CPS officials would not comment on the nature of the original hot-line complaint that led them to Jahyr.
Alvarez, the live-in boyfriend charged with murder in Jahyr's death, has said the baby was injured when he fell from a bed onto a magazine rack, according to Star archives.
Efforts to reach Jahyr's mother, who was at work at the time of her son's death, were unsuccessful.
Reportedly rebuffed by CPS
In the case of Fabian, several family members have said they asked to be interviewed by CPS officials after the initial report of abuse on Halloween but were rebuffed.
They said they were concerned that CPS would separate the 4-year-old boy from his older brother, and they were worried about the safety of both children.
"They never came over here to interview us," said Martin Rodriguez, one of Fabian's grandfathers. "How can CPS conduct a good investigation with only interviewing the mom and the boyfriend?"
Rodriguez said he and his wife, Marina, saw their grandchildren nearly every day and felt they could have at the very least provided insight on the family and expressed concerns they had. They made numerous efforts to speak with the investigator, they said, but they were never formally interviewed.
Since making those attempts to speak with CPS, there has been a split with their daughter, they said, and during the months leading up to Fabian's death they were not able to see the boy. If they had, Rodriguez said, they would have done "spot checks" on their grandchildren.
"Once CPS puts their nose in that situation, they are obligated to make sure the child is safe," he said. "We're not trying to put the ax to CPS, but you learn from your mistakes. You correct them and improve."
Fabian's father, Oscar Silva, also said he never was interviewed by CPS.
Silva acknowledged that he wasn't very involved with his children at the time, but he did see them on occasion. After Fabian's first hospitalization, he said that he questioned Fabian's older brother about what was going on in the home, even asking his older son to write down any problems that might have existed.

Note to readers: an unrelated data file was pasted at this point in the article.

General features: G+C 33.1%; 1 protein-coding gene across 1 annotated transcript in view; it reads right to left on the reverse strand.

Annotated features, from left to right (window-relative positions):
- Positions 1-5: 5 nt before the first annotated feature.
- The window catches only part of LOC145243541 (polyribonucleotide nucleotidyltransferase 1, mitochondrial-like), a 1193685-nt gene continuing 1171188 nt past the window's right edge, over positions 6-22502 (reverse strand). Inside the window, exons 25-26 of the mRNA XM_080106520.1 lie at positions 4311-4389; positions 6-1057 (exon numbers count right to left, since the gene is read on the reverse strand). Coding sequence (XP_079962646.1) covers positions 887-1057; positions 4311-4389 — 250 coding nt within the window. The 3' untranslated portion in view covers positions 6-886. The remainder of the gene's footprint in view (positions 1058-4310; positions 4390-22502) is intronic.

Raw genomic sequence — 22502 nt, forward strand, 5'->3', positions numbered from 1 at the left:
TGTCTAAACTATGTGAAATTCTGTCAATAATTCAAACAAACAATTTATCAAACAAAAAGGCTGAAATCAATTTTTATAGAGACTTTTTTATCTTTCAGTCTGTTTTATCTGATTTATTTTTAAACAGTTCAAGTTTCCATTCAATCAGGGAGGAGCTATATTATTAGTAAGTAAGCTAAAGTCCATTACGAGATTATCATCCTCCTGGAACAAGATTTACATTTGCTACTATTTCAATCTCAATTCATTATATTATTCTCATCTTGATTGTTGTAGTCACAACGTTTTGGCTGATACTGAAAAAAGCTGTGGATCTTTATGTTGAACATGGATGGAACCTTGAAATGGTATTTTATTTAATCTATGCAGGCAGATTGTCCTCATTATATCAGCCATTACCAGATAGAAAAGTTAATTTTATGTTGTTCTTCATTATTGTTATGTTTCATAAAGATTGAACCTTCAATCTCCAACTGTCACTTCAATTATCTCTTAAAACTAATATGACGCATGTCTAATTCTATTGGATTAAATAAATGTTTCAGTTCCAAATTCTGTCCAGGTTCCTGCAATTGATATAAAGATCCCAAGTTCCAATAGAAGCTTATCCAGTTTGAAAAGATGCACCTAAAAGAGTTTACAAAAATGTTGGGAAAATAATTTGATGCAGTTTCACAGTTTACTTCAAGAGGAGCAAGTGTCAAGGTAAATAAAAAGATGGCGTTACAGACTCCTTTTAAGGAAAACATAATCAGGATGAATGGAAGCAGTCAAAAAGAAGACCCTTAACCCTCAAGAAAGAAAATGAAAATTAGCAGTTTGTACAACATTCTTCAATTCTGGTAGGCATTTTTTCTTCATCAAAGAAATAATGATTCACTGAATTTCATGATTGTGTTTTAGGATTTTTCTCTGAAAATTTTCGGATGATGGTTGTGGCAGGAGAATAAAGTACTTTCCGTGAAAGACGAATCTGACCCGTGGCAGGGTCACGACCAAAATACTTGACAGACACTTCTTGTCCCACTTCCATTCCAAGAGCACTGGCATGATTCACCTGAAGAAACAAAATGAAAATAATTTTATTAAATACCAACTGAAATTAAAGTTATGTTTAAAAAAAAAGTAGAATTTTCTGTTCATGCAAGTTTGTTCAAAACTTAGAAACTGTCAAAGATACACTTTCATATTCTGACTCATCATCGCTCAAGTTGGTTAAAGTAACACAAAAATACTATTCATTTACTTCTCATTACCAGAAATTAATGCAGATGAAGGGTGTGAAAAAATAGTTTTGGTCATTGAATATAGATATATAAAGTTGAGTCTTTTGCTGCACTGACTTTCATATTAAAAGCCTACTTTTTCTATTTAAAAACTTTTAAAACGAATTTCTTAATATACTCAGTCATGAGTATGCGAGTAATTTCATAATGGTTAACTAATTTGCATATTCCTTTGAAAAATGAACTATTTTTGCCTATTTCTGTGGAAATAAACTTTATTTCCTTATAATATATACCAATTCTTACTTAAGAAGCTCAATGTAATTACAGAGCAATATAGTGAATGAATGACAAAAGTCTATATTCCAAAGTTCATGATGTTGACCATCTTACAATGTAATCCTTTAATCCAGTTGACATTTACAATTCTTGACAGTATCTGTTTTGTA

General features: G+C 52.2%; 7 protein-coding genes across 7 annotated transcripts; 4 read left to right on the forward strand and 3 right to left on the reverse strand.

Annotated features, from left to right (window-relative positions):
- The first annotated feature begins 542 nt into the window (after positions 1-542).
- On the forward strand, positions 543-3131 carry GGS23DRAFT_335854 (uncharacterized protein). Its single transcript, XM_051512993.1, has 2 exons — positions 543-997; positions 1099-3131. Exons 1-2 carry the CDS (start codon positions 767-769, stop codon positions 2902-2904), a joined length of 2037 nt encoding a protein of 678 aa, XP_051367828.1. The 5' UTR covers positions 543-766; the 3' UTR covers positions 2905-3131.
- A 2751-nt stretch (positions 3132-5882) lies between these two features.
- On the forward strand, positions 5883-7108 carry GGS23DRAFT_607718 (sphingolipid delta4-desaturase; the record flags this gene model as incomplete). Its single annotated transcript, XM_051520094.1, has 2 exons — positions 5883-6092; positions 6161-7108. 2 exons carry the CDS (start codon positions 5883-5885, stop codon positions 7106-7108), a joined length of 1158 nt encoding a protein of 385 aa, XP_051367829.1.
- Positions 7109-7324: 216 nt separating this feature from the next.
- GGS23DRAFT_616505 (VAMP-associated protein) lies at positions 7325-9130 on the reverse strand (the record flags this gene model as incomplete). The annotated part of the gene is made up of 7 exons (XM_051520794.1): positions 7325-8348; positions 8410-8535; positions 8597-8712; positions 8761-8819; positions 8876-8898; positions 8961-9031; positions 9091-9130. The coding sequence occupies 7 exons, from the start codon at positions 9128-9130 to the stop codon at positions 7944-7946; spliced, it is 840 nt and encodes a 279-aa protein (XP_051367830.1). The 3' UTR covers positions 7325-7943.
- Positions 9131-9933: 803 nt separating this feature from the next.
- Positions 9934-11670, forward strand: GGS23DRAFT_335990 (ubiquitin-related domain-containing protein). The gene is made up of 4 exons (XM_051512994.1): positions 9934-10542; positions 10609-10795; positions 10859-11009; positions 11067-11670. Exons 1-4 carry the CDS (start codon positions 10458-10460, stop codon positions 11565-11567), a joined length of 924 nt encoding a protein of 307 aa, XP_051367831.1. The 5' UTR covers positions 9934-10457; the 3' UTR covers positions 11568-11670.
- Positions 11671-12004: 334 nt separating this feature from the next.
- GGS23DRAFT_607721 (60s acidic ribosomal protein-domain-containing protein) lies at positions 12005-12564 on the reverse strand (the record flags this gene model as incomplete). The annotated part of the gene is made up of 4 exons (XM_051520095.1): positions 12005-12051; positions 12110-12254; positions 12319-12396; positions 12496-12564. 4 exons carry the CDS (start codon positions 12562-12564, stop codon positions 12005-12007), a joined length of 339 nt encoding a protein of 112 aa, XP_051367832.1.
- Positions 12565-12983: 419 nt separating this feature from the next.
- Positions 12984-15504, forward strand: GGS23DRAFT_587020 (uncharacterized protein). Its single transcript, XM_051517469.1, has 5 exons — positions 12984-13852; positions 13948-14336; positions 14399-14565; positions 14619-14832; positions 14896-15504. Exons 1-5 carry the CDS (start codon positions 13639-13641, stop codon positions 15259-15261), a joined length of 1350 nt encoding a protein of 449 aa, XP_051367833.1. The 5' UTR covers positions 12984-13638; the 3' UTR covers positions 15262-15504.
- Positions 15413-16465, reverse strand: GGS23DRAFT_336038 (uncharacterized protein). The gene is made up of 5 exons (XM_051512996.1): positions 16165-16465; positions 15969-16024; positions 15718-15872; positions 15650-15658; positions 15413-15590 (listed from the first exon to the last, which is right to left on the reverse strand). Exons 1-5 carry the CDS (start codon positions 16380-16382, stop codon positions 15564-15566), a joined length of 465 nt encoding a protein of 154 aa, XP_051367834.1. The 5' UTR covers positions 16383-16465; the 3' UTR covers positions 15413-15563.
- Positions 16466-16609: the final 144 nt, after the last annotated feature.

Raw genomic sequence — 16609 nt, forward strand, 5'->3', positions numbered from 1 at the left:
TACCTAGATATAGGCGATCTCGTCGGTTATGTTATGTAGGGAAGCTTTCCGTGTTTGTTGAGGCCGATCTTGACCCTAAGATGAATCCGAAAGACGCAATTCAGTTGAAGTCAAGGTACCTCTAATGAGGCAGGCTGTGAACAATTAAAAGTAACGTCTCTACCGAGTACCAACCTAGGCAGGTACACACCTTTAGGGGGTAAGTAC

"I was never interviewed," he said. "They felt that I wasn't there at the present time, and they felt that I shouldn't be interviewed at all."
Gaubeca said she couldn't respond to the family's criticism because of the ongoing investigation.
Rodriguez said Fabian's older brother has been placed with another set of grandparents.
Efforts to reach those grandparents and Fabian's mother were unsuccessful.
Gaubeca said CPS rules require investigators to interview all children and adults in a home, as well as anyone else who might have information on the case.
Several legislators have proposed legislation that, to varying degrees, would make CPS records more transparent.
Paton, the Tucson Republican who has led recent legislative hearings on CPS, said these new deaths, and the lack of information available, only underscore the need to make CPS records public.
In Fabian's case, "the grandfather felt there were issues, and we have to see the record in order to determine that's correct or not," he said.
In addition to opening CPS records in death or near-death cases, Paton has proposed requiring CPS workers to follow protocols in terms of contacting prosecutors and law enforcement when criminal issues arise during CPS investigations.
Fellow state Rep. Pete Hersh- berger, also a Tucson Republican with long-standing ties to the non-profit sector, said Paton's proposal is too broad and doesn't take into account concerns about the privacy of siblings.
He has proposed an alternative that would leave it to county attorneys and the courts to decide if information should be made public.
● Contact reporter Josh Brodesky at 807-7789 or firstname.lastname@example.org.
Another 2 local kids die under CPS' watch www.azstarnet.com ®